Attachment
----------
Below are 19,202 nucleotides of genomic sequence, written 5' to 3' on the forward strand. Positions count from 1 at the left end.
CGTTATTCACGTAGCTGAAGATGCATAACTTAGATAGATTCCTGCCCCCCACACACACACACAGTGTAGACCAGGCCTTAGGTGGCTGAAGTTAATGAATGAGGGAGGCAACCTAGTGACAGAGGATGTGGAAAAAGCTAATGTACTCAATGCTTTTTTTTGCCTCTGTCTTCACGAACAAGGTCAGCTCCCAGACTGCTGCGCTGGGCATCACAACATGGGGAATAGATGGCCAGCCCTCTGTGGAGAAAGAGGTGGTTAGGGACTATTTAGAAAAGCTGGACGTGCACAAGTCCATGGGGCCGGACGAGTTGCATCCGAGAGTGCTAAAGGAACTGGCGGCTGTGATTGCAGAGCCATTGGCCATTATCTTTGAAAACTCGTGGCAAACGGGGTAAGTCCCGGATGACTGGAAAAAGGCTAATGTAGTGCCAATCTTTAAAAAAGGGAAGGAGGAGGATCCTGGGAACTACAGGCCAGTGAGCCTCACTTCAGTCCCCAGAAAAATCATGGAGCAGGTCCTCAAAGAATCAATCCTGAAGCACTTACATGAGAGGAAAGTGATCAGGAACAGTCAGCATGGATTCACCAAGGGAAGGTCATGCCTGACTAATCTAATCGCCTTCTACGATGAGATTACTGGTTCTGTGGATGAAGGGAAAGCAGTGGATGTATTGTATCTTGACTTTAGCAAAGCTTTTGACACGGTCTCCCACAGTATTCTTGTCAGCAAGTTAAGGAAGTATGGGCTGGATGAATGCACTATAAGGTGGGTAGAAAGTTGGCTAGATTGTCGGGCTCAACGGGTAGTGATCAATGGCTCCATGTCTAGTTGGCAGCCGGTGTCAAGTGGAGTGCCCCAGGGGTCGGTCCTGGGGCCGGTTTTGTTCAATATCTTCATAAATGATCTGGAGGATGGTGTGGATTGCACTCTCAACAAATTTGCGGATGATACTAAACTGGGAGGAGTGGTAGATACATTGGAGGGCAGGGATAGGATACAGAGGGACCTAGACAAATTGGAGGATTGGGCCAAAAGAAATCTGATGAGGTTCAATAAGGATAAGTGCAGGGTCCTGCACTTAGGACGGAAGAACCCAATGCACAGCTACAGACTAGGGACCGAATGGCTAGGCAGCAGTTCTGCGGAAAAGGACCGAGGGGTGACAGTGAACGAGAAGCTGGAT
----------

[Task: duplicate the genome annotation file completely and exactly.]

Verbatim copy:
Below are 19,202 nucleotides of genomic sequence, written 5' to 3' on the forward strand. Positions count from 1 at the left end.
CGTTATTCACGTAGCTGAAGATGCATAACTTAGATAGATTCCTGCCCCCCACACACACACACAGTGTAGACCAGGCCTTAGGTGGCTGAAGTTAATGAATGAGGGAGGCAACCTAGTGACAGAGGATGTGGAAAAAGCTAATGTACTCAATGCTTTTTTTTGCCTCTGTCTTCACGAACAAGGTCAGCTCCCAGACTGCTGCGCTGGGCATCACAACATGGGGAATAGATGGCCAGCCCTCTGTGGAGAAAGAGGTGGTTAGGGACTATTTAGAAAAGCTGGACGTGCACAAGTCCATGGGGCCGGACGAGTTGCATCCGAGAGTGCTAAAGGAACTGGCGGCTGTGATTGCAGAGCCATTGGCCATTATCTTTGAAAACTCGTGGCAAACGGGGTAAGTCCCGGATGACTGGAAAAAGGCTAATGTAGTGCCAATCTTTAAAAAAGGGAAGGAGGAGGATCCTGGGAACTACAGGCCAGTGAGCCTCACTTCAGTCCCCAGAAAAATCATGGAGCAGGTCCTCAAAGAATCAATCCTGAAGCACTTACATGAGAGGAAAGTGATCAGGAACAGTCAGCATGGATTCACCAAGGGAAGGTCATGCCTGACTAATCTAATCGCCTTCTACGATGAGATTACTGGTTCTGTGGATGAAGGGAAAGCAGTGGATGTATTGTATCTTGACTTTAGCAAAGCTTTTGACACGGTCTCCCACAGTATTCTTGTCAGCAAGTTAAGGAAGTATGGGCTGGATGAATGCACTATAAGGTGGGTAGAAAGTTGGCTAGATTGTCGGGCTCAACGGGTAGTGATCAATGGCTCCATGTCTAGTTGGCAGCCGGTGTCAAGTGGAGTGCCCCAGGGGTCGGTCCTGGGGCCGGTTTTGTTCAATATCTTCATAAATGATCTGGAGGATGGTGTGGATTGCACTCTCAACAAATTTGCGGATGATACTAAACTGGGAGGAGTGGTAGATACATTGGAGGGCAGGGATAGGATACAGAGGGACCTAGACAAATTGGAGGATTGGGCCAAAAGAAATCTGATGAGGTTCAATAAGGATAAGTGCAGGGTCCTGCACTTAGGACGGAAGAACCCAATGCACAGCTACAGACTAGGGACCGAATGGCTAGGCAGCAGTTCTGCGGAAAAGGACCGAGGGGTGACAGTGAACGAGAAGCTGGAT